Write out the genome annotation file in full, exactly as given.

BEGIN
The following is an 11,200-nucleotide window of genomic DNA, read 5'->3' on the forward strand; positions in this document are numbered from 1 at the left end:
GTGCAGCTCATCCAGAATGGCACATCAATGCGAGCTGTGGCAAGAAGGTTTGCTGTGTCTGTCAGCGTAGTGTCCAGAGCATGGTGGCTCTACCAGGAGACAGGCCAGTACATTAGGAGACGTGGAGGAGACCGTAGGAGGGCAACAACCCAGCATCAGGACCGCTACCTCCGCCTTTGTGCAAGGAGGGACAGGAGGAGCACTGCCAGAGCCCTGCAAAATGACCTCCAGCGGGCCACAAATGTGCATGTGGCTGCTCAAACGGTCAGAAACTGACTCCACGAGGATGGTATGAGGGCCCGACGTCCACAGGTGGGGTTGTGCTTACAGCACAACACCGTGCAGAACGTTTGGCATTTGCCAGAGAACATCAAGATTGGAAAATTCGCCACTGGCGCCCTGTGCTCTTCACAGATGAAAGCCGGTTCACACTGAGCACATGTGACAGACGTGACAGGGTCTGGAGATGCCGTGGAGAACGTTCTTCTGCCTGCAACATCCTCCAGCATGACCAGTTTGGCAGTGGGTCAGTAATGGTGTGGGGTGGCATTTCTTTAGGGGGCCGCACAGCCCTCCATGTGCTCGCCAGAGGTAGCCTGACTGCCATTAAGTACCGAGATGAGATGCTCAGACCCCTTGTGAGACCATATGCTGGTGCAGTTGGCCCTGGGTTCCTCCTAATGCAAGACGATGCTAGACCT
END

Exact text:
The following is an 11,200-nucleotide window of genomic DNA, read 5'->3' on the forward strand; positions in this document are numbered from 1 at the left end:
GTGCAGCTCATCCAGAATGGCACATCAATGCGAGCTGTGGCAAGAAGGTTTGCTGTGTCTGTCAGCGTAGTGTCCAGAGCATGGTGGCTCTACCAGGAGACAGGCCAGTACATTAGGAGACGTGGAGGAGACCGTAGGAGGGCAACAACCCAGCATCAGGACCGCTACCTCCGCCTTTGTGCAAGGAGGGACAGGAGGAGCACTGCCAGAGCCCTGCAAAATGACCTCCAGCGGGCCACAAATGTGCATGTGGCTGCTCAAACGGTCAGAAACTGACTCCACGAGGATGGTATGAGGGCCCGACGTCCACAGGTGGGGTTGTGCTTACAGCACAACACCGTGCAGAACGTTTGGCATTTGCCAGAGAACATCAAGATTGGAAAATTCGCCACTGGCGCCCTGTGCTCTTCACAGATGAAAGCCGGTTCACACTGAGCACATGTGACAGACGTGACAGGGTCTGGAGATGCCGTGGAGAACGTTCTTCTGCCTGCAACATCCTCCAGCATGACCAGTTTGGCAGTGGGTCAGTAATGGTGTGGGGTGGCATTTCTTTAGGGGGCCGCACAGCCCTCCATGTGCTCGCCAGAGGTAGCCTGACTGCCATTAAGTACCGAGATGAGATGCTCAGACCCCTTGTGAGACCATATGCTGGTGCAGTTGGCCCTGGGTTCCTCCTAATGCAAGACGATGCTAGACCT